Joel Farabee, the newest piece to Flyers' future, is just like you

Joel Farabee, the newest piece to Flyers' future, is just like you

His favorite baseball player growing up was Chase Utley.

He tweeted #FlyEaglesFly on Feb. 4, and a few hours later, the Birds won their first Super Bowl.

He loves Wawa and Pat’s King of Steaks.

He has a summer house in Ocean City, New Jersey.

Joel Farabee is the most interesting man, not born in Philadelphia.

“I think there have already been a few people who have called me Joe-ELL,” Farabee said.

It is not “Joe-ELL,” it’s “Jo-ull.” Farabee will have to get used to it now that the Flyers drafted him with the 14th pick in last month’s NHL draft. There are now two prominent Joels in town.

The other Joel — and just this one instance — is Joel Embiid, an established superstar in the NBA and a national treasure on social media. Farabee has a ways to go to reach that level.

“He’s a great athlete,” Farabee said. “Two different sports, two different names.”

But that’s not how it goes in Philly. We’re famous for mispronouncing water. Farabee will have to deal with folks around here garbling his first name, at least until he creates his brand here. That is going to take time as Farabee has elected for the college hockey route and at 6-foot, 161 pounds, the Cicero, New York, native has his work carved out for him in the weight room.

Farabee departed Flyers development camp in Voorhees, New Jersey, two weeks ago to return home, pack his bags and head to Boston University for a summer Intro to Archaeology class. In the fall, he’ll join a prestigious Terriers program that’s historically churned out NHL players — Keith Tkachuk, Jack Eichel, Charlie McAvoy, Kevin Shattenkirk, Charlie Coyle, Clayton Keller.

The left winger originally committed to University of New Hampshire in December 2014 but de-committed after Scott Borek, who was an assistant at UNH, left for Providence College.

“When I committed there, I was 14,” Farabee said. “I remember when I got offered, I didn’t really know anything about college, so it was kind of a weird feeling. … Then [Borek] left, so I wanted to see some other schools. At the time I de-committed, I wasn’t 100 percent sure I was going to leave. I saw some other schools. I really just felt like BU was a great place to play.

“But I think, all in all, I don’t regret any decisions. I’m really excited to go to BU. The facilities there, the coaching staff is awesome. I’m just really excited to play there and be in Boston.”

Development camp was the first chance for Flyers fans to see Farabee and for people who stuck around from Day 1 to the conclusion with the 3-on-3 tournament, they saw a steady progression. Flyers general manager Ron Hextall insists the camp is not for talent evaluation, but it’s hockey in the summer, and it’s the first time many can get a glimpse at their prospects.

Farabee showcased his skating, skill and shot throughout the camp but dazzled during the 3-on-3 tournament. Leading up to the draft, Farabee was described to have an accurate shot with a shoot-first mentality, which was the type of prospect the Flyers certainly needed.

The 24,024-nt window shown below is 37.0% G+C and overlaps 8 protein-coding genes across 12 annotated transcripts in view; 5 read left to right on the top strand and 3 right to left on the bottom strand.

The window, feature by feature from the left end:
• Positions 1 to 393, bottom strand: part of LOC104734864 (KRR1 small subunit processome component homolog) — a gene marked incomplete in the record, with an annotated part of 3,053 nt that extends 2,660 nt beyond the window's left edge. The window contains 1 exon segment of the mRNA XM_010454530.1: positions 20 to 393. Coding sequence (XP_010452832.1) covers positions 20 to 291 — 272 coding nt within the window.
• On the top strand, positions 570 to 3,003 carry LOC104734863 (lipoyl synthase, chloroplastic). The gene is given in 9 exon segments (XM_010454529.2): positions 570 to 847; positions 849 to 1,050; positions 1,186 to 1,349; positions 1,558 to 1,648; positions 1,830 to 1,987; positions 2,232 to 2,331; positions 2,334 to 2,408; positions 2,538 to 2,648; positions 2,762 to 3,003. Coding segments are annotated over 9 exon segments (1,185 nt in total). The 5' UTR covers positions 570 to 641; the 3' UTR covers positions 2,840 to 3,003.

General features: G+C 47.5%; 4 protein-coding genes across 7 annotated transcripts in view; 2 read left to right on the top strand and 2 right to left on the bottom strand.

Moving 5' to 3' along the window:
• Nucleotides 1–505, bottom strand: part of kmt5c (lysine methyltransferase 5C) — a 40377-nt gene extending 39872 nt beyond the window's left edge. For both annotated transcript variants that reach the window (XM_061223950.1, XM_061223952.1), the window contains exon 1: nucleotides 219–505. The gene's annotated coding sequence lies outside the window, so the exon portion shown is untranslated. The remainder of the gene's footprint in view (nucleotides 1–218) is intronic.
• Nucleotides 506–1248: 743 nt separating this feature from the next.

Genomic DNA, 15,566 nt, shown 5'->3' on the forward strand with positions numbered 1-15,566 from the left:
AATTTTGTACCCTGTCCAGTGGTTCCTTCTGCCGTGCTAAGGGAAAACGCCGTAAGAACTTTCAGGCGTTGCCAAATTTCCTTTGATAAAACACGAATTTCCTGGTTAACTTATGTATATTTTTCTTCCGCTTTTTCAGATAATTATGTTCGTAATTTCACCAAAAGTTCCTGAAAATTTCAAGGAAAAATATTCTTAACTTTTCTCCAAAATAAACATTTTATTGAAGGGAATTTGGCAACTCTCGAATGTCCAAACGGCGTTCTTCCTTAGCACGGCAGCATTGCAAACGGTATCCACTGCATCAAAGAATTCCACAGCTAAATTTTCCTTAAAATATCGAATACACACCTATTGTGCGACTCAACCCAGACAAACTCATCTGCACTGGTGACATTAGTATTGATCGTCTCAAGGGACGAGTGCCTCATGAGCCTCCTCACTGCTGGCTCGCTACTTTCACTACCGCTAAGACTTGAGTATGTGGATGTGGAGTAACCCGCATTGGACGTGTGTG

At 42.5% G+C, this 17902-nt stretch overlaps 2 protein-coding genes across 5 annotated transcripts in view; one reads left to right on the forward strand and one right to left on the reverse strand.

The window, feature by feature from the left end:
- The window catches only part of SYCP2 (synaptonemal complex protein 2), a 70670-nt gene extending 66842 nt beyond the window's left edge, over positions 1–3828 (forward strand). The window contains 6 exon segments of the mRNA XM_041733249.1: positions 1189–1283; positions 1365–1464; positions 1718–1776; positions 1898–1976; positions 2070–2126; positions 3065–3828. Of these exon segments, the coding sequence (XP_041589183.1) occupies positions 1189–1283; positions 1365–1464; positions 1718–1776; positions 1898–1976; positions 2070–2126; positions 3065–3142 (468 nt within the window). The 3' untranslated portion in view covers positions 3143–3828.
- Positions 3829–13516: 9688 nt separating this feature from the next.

In the 3-on-3 tourney, Farabee put that ability on full display. There was one part of his game that Hextall highlighted afterward that the naked eye doesn’t necessarily see: deception.

“He disguises whether it’s a shot or a pass,” Hextall said. “He’s got really quick hands. A lot of guys will come down, the goalie knows where they’re going to shoot, so you see goalies make a save and go, ‘That was quick.’ It really wasn’t because they read the puck off the stick blade.

“The puck is really hard to react to. Joel hides things. If he’s going to shoot the puck, he’ll turn his hands real quick, bang and let it go. Or he’ll open up for a shot and he’ll pass the puck.

“A lot of top guys in the league, you wonder why they score or how that pass went through … they’re showing hands to the defenseman, to the goalie. Joel is one of those guys.”

The USA Hockey National Team Development Program had a pretty strong 2018 draft class with 16 players selected. The Flyers drafted two — Farabee and Gavin Hain (174th overall). Jay O’Brien, the Flyers’ second first-round pick, had a brief stint with the NTDP but wasn’t a regular.

Farabee played on a line with Oliver Wahlstrom, who was drafted by the Islanders with the 11th overall pick, and Jack Hughes, who's projected to go No. 1 overall in 2019, last season. During his age-17 season, he was with Wahlstrom and Jake Wise, who he’ll play with at BU.

“It was really good. They’re really elite players, they’re really fun to play with,” Farabee said. “They think the game really well. It makes the game a lot easier when you know where they’re going to be. I really loved playing with them. I get to play with Wise at BU next year and I’ll be playing against Wahlstrom at [Boston College], a little rivalry.”

Circling back on that February Sunday evening that forever changed Philadelphia sports, Farabee, Wise and Wahlstrom were back together again. This time, with their billet family.

The trio, along with Mattias Samuelsson, the son of Flyers director of player development Kjell Samuelsson, watched the Eagles beat the Patriots, 41-33. Wise and Wahlstrom are Pats fans.

“It was a fun rivalry,” Farabee said.

More on the Flyers

What was most troubling about Flyers' 0-2-1 road trip?

What was most troubling about Flyers' 0-2-1 road trip?

Going End to End today are NBC Sports Philadelphia's Katie Emmer and Jordan Hall.

The topic: What was the most troubling aspect of the Flyers' 0-2-1 road trip?


How many other NHL teams had to deal with the crazy travel schedule for the first five games of the season like the Flyers? You guessed it — none. 

No other team in the league traveled across nine different time zones to start its season and I believe the most troubling aspect of the road trip was just that — adjusting to time zones.